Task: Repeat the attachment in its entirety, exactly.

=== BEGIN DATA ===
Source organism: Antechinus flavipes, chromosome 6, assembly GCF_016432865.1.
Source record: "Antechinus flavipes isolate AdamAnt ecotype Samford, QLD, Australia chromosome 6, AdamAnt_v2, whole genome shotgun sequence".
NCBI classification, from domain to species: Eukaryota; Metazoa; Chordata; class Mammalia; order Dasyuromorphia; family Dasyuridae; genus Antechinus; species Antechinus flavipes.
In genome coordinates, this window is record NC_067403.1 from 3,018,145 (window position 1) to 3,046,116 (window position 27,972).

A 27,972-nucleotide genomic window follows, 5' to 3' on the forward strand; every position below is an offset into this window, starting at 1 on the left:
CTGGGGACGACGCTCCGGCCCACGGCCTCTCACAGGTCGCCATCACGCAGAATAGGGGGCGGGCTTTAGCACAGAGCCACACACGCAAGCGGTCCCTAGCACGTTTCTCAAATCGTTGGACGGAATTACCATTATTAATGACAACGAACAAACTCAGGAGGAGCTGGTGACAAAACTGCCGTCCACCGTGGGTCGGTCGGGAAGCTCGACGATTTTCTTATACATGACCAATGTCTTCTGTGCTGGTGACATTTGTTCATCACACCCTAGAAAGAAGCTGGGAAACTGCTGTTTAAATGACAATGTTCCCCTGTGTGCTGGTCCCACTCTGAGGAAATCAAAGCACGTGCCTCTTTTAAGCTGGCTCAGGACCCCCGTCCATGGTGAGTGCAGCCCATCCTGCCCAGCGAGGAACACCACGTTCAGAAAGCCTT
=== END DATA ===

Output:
Source organism: Antechinus flavipes, chromosome 6, assembly GCF_016432865.1.
Source record: "Antechinus flavipes isolate AdamAnt ecotype Samford, QLD, Australia chromosome 6, AdamAnt_v2, whole genome shotgun sequence".
NCBI classification, from domain to species: Eukaryota; Metazoa; Chordata; class Mammalia; order Dasyuromorphia; family Dasyuridae; genus Antechinus; species Antechinus flavipes.
In genome coordinates, this window is record NC_067403.1 from 3,018,145 (window position 1) to 3,046,116 (window position 27,972).

A 27,972-nucleotide genomic window follows, 5' to 3' on the forward strand; every position below is an offset into this window, starting at 1 on the left:
CTGGGGACGACGCTCCGGCCCACGGCCTCTCACAGGTCGCCATCACGCAGAATAGGGGGCGGGCTTTAGCACAGAGCCACACACGCAAGCGGTCCCTAGCACGTTTCTCAAATCGTTGGACGGAATTACCATTATTAATGACAACGAACAAACTCAGGAGGAGCTGGTGACAAAACTGCCGTCCACCGTGGGTCGGTCGGGAAGCTCGACGATTTTCTTATACATGACCAATGTCTTCTGTGCTGGTGACATTTGTTCATCACACCCTAGAAAGAAGCTGGGAAACTGCTGTTTAAATGACAATGTTCCCCTGTGTGCTGGTCCCACTCTGAGGAAATCAAAGCACGTGCCTCTTTTAAGCTGGCTCAGGACCCCCGTCCATGGTGAGTGCAGCCCATCCTGCCCAGCGAGGAACACCACGTTCAGAAAGCCTT